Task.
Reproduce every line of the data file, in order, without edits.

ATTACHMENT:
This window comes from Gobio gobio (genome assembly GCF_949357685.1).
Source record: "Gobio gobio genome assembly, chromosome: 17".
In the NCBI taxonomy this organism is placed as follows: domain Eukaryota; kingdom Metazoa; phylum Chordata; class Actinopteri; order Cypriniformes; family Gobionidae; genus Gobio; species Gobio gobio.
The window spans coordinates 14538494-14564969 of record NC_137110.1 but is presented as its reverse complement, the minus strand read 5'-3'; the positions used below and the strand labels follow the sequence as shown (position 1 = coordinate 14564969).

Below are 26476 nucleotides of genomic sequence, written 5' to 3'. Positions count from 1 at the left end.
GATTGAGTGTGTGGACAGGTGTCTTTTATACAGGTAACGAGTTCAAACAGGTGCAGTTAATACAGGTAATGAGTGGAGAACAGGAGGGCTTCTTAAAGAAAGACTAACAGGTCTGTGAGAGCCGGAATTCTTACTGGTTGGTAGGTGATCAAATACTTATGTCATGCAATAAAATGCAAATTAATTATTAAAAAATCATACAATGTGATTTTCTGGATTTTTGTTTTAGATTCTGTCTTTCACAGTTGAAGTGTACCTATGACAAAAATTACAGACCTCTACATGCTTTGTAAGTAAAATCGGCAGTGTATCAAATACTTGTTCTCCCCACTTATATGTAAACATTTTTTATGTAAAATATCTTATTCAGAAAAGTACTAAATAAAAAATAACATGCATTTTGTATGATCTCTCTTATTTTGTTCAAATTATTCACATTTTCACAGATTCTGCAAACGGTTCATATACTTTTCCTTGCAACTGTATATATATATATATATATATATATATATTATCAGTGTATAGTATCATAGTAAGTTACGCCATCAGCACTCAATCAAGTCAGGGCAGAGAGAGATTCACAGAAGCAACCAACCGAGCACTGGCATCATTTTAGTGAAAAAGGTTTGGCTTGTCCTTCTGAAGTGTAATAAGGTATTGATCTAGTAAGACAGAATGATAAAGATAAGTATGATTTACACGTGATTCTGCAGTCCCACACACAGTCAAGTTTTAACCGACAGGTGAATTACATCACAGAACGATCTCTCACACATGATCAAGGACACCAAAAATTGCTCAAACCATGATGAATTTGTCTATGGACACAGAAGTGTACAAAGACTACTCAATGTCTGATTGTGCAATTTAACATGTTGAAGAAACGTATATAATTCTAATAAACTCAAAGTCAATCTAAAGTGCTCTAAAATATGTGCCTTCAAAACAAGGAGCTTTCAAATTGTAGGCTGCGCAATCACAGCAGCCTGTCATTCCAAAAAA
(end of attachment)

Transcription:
This window comes from Gobio gobio (genome assembly GCF_949357685.1).
Source record: "Gobio gobio genome assembly, chromosome: 17".
In the NCBI taxonomy this organism is placed as follows: domain Eukaryota; kingdom Metazoa; phylum Chordata; class Actinopteri; order Cypriniformes; family Gobionidae; genus Gobio; species Gobio gobio.
The window spans coordinates 14538494-14564969 of record NC_137110.1 but is presented as its reverse complement, the minus strand read 5'-3'; the positions used below and the strand labels follow the sequence as shown (position 1 = coordinate 14564969).

Below are 26476 nucleotides of genomic sequence, written 5' to 3'. Positions count from 1 at the left end.
GATTGAGTGTGTGGACAGGTGTCTTTTATACAGGTAACGAGTTCAAACAGGTGCAGTTAATACAGGTAATGAGTGGAGAACAGGAGGGCTTCTTAAAGAAAGACTAACAGGTCTGTGAGAGCCGGAATTCTTACTGGTTGGTAGGTGATCAAATACTTATGTCATGCAATAAAATGCAAATTAATTATTAAAAAATCATACAATGTGATTTTCTGGATTTTTGTTTTAGATTCTGTCTTTCACAGTTGAAGTGTACCTATGACAAAAATTACAGACCTCTACATGCTTTGTAAGTAAAATCGGCAGTGTATCAAATACTTGTTCTCCCCACTTATATGTAAACATTTTTTATGTAAAATATCTTATTCAGAAAAGTACTAAATAAAAAATAACATGCATTTTGTATGATCTCTCTTATTTTGTTCAAATTATTCACATTTTCACAGATTCTGCAAACGGTTCATATACTTTTCCTTGCAACTGTATATATATATATATATATATATATATATTATCAGTGTATAGTATCATAGTAAGTTACGCCATCAGCACTCAATCAAGTCAGGGCAGAGAGAGATTCACAGAAGCAACCAACCGAGCACTGGCATCATTTTAGTGAAAAAGGTTTGGCTTGTCCTTCTGAAGTGTAATAAGGTATTGATCTAGTAAGACAGAATGATAAAGATAAGTATGATTTACACGTGATTCTGCAGTCCCACACACAGTCAAGTTTTAACCGACAGGTGAATTACATCACAGAACGATCTCTCACACATGATCAAGGACACCAAAAATTGCTCAAACCATGATGAATTTGTCTATGGACACAGAAGTGTACAAAGACTACTCAATGTCTGATTGTGCAATTTAACATGTTGAAGAAACGTATATAATTCTAATAAACTCAAAGTCAATCTAAAGTGCTCTAAAATATGTGCCTTCAAAACAAGGAGCTTTCAAATTGTAGGCTGCGCAATCACAGCAGCCTGTCATTCCAAAAAA